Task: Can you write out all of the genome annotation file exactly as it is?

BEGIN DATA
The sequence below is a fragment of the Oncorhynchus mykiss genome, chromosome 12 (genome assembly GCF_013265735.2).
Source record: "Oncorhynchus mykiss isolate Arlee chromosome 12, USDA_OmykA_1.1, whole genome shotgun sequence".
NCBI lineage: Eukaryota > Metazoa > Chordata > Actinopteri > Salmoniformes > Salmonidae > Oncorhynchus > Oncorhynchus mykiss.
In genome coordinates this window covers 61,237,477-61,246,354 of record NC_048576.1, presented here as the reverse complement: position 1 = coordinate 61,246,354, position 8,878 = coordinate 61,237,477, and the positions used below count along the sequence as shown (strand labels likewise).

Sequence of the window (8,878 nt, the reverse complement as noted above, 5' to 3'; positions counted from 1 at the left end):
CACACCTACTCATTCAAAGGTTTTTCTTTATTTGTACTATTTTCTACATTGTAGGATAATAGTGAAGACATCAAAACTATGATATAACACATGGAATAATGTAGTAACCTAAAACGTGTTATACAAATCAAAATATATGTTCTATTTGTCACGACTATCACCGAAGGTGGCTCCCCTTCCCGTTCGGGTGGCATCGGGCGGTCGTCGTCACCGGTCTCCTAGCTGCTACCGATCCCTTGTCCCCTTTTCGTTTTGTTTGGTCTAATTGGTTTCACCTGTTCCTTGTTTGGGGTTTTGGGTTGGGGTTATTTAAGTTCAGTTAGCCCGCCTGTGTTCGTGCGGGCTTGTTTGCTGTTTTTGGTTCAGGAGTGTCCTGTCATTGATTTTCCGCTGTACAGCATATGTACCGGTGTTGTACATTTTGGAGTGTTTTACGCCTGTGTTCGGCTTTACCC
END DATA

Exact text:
The sequence below is a fragment of the Oncorhynchus mykiss genome, chromosome 12 (genome assembly GCF_013265735.2).
Source record: "Oncorhynchus mykiss isolate Arlee chromosome 12, USDA_OmykA_1.1, whole genome shotgun sequence".
NCBI lineage: Eukaryota > Metazoa > Chordata > Actinopteri > Salmoniformes > Salmonidae > Oncorhynchus > Oncorhynchus mykiss.
In genome coordinates this window covers 61,237,477-61,246,354 of record NC_048576.1, presented here as the reverse complement: position 1 = coordinate 61,246,354, position 8,878 = coordinate 61,237,477, and the positions used below count along the sequence as shown (strand labels likewise).

Sequence of the window (8,878 nt, the reverse complement as noted above, 5' to 3'; positions counted from 1 at the left end):
CACACCTACTCATTCAAAGGTTTTTCTTTATTTGTACTATTTTCTACATTGTAGGATAATAGTGAAGACATCAAAACTATGATATAACACATGGAATAATGTAGTAACCTAAAACGTGTTATACAAATCAAAATATATGTTCTATTTGTCACGACTATCACCGAAGGTGGCTCCCCTTCCCGTTCGGGTGGCATCGGGCGGTCGTCGTCACCGGTCTCCTAGCTGCTACCGATCCCTTGTCCCCTTTTCGTTTTGTTTGGTCTAATTGGTTTCACCTGTTCCTTGTTTGGGGTTTTGGGTTGGGGTTATTTAAGTTCAGTTAGCCCGCCTGTGTTCGTGCGGGCTTGTTTGCTGTTTTTGGTTCAGGAGTGTCCTGTCATTGATTTTCCGCTGTACAGCATATGTACCGGTGTTGTACATTTTGGAGTGTTTTACGCCTGTGTTCGGCTTTACCC